The Biden administration has drawn some criticism from both the right and left for its handling of. Republicans, for whom immigration is a higher issue priority than it is for Democrats, want the administration to be tougher on those trying to cross the border into the U.S. and say those who show up at the border should be expelled from the U.S. immediately.
Most Democrats approve of the president's overall handling of immigration generally, but are more mixed on how the administration is handling immigrants trying to cross the border. About half think it is handling it right, the rest divide on whether the administration should be tougher or easier on those trying to cross. Liberal Democrats are more inclined than moderate Democrats to say the Biden administration should be easier, while moderate Democrats are more apt than liberal ones to say tougher.
Most Democrats, along with independents, think those attempting to cross the border should have a chance to go through legal proceedings in the U.S. rather than be expelled immediately.
How people view immigrants and the impact of immigration drives their views on border policy. Those who think immigrants make U.S. society worse in the long run (a view voiced by a majority of Republicans) think the administration should take a tougher approach at the border. People who feel immigrants have a positive impact on society more generally are less apt to think there needs to be a tougher approach.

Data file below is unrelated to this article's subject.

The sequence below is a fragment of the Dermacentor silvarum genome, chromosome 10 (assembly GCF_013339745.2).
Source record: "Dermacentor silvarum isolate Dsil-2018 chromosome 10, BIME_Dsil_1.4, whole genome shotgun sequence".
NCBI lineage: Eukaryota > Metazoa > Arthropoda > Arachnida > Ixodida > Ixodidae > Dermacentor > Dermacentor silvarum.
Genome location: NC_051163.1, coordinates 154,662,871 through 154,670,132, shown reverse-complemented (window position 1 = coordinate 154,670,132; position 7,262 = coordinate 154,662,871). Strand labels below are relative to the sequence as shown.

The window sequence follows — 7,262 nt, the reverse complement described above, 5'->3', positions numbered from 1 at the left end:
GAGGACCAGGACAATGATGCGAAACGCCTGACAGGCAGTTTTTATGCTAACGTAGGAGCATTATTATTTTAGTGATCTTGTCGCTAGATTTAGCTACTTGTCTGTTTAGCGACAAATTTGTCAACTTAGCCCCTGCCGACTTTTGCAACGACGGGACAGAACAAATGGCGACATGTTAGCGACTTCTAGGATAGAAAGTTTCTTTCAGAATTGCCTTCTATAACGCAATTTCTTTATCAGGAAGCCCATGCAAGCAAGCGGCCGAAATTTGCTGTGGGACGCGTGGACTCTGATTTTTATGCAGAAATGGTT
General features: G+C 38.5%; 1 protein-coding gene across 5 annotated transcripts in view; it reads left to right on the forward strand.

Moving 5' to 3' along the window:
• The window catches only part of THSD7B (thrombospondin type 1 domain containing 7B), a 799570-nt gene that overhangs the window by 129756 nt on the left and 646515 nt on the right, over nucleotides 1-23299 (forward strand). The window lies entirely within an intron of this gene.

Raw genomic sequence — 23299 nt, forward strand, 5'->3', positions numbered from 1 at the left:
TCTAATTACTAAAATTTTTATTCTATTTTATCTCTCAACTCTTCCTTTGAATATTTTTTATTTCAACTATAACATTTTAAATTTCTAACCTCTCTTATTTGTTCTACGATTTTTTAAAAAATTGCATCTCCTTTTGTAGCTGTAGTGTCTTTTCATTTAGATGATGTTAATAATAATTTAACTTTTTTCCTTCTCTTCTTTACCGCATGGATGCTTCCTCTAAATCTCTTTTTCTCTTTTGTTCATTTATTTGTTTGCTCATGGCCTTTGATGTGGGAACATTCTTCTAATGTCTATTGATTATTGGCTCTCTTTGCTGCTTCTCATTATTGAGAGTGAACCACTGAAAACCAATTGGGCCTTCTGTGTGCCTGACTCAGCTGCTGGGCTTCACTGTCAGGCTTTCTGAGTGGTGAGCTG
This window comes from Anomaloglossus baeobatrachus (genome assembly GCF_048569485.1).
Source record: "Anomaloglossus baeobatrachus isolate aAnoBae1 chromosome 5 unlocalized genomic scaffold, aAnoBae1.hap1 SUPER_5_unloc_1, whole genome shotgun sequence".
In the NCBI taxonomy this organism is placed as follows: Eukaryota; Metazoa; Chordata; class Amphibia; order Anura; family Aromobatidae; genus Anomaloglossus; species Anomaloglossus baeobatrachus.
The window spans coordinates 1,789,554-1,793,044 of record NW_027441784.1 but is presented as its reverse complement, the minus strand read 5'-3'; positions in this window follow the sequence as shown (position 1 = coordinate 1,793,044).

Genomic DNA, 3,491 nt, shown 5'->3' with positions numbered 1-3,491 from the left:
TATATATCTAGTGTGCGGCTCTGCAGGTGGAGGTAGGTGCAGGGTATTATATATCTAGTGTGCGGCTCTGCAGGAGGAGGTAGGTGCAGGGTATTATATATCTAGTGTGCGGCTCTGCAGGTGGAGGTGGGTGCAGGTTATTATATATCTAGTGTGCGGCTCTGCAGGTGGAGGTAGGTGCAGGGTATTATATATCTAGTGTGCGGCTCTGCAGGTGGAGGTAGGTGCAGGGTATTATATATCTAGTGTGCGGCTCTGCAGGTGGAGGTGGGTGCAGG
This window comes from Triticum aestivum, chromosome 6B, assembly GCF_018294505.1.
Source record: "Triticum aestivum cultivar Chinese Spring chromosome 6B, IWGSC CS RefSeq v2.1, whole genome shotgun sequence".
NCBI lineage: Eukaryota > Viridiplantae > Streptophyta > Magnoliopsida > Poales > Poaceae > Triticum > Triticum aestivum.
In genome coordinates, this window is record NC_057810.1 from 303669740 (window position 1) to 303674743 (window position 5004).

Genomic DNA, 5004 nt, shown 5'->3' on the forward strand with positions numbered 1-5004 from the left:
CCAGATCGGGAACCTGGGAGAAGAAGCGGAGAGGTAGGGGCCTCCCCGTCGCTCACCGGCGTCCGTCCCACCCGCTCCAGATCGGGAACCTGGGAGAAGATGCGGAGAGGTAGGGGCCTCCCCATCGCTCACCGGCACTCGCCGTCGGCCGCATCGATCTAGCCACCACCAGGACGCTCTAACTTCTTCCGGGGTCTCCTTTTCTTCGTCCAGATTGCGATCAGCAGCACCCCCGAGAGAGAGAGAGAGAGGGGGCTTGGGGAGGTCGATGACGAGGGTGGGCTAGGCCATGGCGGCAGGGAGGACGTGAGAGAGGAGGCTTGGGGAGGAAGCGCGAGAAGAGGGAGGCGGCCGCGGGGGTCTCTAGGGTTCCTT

Crime: Partisan splits on how to help prevent it
Views on crime also divide partisans — along with differences in priority. Three in four Republicans say it is a high priority issue — for them it tops the list just above immigration — and they overwhelmingly give Mr. Biden low marks on handling it. Democrats, who rank it near the bottom in terms of their issue priorities, generally think Mr. Biden is doing a good job on it.